Seadrill (NYSE:SDRL) announced on November 5 that it has entered into a non-binding memorandum of understanding with SapuraKencana to combine their respective tender rig businesses. This deal will make SapuraKencana the world's largest tender rig operator (Seadrill currently holds this honor). The deal will also result in Seadrill increasing its ownership stake in SapuraKencana. Here are the full terms of the deal, per Seadrill's announcement:
- SapuraKencana will purchase all of Seadrill's tender rigs, including the tender rigs under construction, except for West Vencedor, T-15, and T-16.
- SapuraKencana will have the right to be the manager for West Vencedor, T-15, and T-16.
- SapuraKencana will give Seadrill total consideration of $2.9 billion and assume all debt of the tender rig organization including all remaining capital expenditures needed to complete the newbuilds that are under construction.
- At least $350 million of this $2.9 billion will be paid in SapuraKencana shares. The remainder will be paid to Seadrill in the form of cash and a seller's note.
- Seadrill will receive two seats on SapuraKencana's Board of Directors. Seadrill's chairman, John Fredriksen, is expected to be one of the individuals that will hold these seats.
- SapuraKencana will form a joint venture with Seadrill's 40%-owned subsidiary Archer Ltd. for the purpose of growing Archer's wireline services in the Far East.
For quite some time now, Seadrill has been very optimistic and excited about the prospects of its tender rig business. I have even discussed this in a few articles posted to this site, most notably this one. Because of the potential of this organization, this sale comes as a major surprise. Seadrill is essentially selling one of its best assets here and one of its unique assets. Seadrill is the only major offshore drilling contractor to have a tender rig fleet.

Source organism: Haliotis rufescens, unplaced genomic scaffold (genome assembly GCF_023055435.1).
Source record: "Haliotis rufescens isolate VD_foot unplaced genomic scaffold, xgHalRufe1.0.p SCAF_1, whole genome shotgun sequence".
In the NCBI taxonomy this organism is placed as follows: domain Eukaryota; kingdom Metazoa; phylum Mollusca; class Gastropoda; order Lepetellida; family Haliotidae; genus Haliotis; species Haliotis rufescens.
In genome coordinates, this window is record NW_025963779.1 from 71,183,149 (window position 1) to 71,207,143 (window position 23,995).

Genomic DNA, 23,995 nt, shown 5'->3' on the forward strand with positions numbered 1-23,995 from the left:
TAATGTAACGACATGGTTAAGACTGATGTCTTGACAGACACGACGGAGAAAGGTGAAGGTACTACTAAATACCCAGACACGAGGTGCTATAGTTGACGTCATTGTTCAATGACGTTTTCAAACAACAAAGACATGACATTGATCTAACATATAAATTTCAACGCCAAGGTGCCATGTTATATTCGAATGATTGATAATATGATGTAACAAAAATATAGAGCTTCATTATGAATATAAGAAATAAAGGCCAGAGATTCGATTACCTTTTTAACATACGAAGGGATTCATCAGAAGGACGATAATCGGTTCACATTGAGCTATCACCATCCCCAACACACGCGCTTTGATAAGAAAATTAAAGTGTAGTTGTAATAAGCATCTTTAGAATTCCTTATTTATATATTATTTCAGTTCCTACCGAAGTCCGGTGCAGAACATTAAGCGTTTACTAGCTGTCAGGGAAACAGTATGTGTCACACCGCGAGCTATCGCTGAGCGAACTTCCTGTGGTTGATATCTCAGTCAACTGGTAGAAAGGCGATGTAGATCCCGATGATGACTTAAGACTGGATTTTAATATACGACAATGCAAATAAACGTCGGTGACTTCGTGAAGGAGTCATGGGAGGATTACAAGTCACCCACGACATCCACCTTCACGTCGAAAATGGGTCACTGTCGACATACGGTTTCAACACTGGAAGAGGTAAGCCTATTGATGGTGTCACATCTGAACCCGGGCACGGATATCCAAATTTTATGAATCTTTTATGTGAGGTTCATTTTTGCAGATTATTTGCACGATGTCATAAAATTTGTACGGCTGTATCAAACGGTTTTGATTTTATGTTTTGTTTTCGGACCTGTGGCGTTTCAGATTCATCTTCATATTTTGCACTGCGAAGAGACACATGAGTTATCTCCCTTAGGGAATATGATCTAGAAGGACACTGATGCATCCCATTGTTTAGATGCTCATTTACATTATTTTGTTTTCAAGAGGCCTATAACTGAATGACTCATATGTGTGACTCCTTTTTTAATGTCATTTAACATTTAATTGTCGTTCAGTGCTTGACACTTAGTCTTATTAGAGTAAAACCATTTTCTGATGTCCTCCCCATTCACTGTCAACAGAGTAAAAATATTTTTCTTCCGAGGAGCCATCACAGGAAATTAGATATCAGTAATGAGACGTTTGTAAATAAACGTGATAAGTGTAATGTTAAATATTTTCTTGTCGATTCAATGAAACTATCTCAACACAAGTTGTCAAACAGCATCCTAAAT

This deal was discussed fairly extensively in the comments to my last article on Seadrill entitled, "Seadrill's Takeover of Asia Offshore Drilling Is Very Good For Shareholders." Many readers are searching for a reason behind this deal. A reason for why Seadrill is selling off one of its best assets. SapuraKencana's motivation here is quite obvious and was well-covered in a recent report. The acquisition of these tender rigs will be accretive to SapuraKencana's earnings. It will have the opposite effect on Seadrill's business, at least in the short-term and excluding special items (since Seadrill will likely report some enormous one-time items on its income statement due to this sale).
Seadrill's entire tender rig fleet generated $183 million in contract revenue during the second quarter of 2012 and $352 million in contract revenue during the first half of the year. Seadrill has not yet reported its third quarter results but the third quarter revenues from this operation are likely in this range. Thus, the company is foregoing approximately $700 million to $750 million worth of annual contract revenue with this deal. Thus, SapuraKencana is paying from 3.8 to 4.5 times revenue for this segment of Seadrill's rig fleet. However, as investors, we are more concerned with the effect that this deal will have on profit. Seadrill reported that the entire tender rig operation had an operating income of $78 million during the quarter and $149 million during the first six months of the year. The tender rig organization thus produces approximately $300 million in annual income. Seadrill has approximately 468 million shares of common stock outstanding. Therefore, this $300 million in profit works out to approximately $0.64 per share of foregone annual net income due to this transaction. Since Seadrill pays out the vast majority of its operating cash flow in the form of dividends, this deal could threaten the high dividend in the short-term unless Seadrill uses some of the money that it receives from SapuraKencana to pay it.